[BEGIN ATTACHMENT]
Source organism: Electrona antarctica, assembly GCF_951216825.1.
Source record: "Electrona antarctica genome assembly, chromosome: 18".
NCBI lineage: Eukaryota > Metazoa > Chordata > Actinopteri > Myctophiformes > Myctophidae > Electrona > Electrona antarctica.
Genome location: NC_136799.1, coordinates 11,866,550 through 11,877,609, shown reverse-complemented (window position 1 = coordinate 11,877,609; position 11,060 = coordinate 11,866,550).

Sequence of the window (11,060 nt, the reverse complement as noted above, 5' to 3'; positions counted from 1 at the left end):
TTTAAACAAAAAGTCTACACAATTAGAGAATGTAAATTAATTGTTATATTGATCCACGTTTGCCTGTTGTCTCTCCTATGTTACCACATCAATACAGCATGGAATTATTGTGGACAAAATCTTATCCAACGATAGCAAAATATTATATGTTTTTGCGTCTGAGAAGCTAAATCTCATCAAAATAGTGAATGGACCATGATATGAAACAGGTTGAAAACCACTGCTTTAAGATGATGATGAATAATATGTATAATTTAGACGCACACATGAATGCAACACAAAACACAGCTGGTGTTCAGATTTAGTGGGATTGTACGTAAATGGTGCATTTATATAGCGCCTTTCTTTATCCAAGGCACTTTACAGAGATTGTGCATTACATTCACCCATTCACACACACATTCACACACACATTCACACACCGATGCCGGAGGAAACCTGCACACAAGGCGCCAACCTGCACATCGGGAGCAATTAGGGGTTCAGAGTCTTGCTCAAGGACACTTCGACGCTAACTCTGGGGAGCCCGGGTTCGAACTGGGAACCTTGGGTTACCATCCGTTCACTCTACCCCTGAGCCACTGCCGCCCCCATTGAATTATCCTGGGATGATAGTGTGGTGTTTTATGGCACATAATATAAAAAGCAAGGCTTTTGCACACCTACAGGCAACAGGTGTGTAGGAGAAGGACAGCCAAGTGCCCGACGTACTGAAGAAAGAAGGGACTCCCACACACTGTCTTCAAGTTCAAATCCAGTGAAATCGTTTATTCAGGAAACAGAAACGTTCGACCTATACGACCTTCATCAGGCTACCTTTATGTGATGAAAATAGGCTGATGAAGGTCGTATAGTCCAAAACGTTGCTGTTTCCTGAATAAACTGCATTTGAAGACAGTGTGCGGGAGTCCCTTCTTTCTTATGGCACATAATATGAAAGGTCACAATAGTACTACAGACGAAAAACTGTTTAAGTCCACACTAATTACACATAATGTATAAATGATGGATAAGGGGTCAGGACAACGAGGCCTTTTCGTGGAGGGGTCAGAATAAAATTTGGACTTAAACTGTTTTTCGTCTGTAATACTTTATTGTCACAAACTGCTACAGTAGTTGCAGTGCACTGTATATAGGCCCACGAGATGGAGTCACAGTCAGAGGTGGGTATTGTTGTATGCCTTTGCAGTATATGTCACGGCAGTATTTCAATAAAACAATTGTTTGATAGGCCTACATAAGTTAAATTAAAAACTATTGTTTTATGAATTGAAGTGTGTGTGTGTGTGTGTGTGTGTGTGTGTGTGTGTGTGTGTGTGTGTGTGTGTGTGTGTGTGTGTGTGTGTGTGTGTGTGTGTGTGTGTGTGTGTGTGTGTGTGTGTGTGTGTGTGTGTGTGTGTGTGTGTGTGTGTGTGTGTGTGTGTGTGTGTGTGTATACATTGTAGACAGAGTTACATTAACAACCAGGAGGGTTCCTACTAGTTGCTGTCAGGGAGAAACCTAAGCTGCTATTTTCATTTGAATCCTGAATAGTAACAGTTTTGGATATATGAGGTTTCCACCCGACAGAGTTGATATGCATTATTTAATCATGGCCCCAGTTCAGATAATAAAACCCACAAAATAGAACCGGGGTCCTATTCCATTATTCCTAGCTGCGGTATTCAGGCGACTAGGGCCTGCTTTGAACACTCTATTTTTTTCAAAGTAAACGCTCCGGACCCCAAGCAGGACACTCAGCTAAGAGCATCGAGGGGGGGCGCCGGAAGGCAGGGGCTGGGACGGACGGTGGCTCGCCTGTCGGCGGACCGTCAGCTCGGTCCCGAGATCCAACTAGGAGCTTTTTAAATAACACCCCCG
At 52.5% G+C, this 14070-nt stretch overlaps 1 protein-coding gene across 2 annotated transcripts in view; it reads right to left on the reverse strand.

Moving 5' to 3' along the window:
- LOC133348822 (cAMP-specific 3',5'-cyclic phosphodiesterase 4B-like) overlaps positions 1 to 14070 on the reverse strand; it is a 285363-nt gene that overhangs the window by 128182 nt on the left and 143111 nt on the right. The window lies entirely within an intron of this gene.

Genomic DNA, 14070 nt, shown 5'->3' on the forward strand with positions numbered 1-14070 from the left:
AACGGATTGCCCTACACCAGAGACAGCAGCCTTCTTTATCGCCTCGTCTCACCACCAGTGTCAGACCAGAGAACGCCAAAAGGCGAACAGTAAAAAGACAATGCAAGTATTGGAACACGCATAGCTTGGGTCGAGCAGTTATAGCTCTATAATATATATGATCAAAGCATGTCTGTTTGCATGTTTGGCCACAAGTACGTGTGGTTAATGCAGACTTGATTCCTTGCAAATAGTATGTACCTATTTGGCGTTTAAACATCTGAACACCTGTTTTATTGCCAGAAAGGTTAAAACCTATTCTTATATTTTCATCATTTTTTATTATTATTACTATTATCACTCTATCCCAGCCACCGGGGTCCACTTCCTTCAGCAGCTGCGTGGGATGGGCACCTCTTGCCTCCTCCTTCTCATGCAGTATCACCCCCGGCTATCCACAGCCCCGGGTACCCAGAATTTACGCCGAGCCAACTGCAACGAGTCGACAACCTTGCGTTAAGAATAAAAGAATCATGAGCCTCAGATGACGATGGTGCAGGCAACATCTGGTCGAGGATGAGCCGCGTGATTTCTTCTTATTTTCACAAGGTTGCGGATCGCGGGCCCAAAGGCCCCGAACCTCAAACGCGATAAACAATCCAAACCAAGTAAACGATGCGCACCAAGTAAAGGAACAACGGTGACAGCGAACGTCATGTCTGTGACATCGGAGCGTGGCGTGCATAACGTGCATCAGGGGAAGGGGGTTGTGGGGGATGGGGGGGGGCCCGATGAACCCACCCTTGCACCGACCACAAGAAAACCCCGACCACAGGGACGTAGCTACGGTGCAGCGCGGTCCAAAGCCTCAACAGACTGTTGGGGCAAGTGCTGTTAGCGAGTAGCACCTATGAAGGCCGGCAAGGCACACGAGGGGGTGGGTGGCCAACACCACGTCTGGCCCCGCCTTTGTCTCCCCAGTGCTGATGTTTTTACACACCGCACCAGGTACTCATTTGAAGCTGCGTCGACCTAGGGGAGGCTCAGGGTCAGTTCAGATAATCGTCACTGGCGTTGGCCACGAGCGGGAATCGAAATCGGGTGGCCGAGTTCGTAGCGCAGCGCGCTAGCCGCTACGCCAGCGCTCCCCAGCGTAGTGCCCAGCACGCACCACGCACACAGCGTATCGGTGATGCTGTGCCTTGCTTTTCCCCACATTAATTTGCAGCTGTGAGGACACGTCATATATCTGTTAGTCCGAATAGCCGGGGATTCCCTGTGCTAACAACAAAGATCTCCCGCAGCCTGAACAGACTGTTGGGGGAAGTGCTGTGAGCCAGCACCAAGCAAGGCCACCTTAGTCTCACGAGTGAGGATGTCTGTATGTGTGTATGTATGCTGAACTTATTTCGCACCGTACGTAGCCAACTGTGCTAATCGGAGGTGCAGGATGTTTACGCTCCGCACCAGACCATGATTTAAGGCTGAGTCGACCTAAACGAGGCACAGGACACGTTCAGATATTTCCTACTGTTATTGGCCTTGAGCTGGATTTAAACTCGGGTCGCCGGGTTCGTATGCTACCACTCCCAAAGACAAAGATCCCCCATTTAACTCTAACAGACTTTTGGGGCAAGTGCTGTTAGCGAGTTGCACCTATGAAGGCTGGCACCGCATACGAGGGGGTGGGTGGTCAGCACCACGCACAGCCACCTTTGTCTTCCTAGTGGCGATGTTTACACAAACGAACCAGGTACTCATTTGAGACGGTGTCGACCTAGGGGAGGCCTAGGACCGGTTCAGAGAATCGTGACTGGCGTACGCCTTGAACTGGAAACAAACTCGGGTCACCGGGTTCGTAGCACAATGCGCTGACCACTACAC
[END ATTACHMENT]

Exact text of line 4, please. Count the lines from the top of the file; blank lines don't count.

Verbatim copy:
Genome location: NC_136799.1, coordinates 11,866,550 through 11,877,609, shown reverse-complemented (window position 1 = coordinate 11,877,609; position 11,060 = coordinate 11,866,550).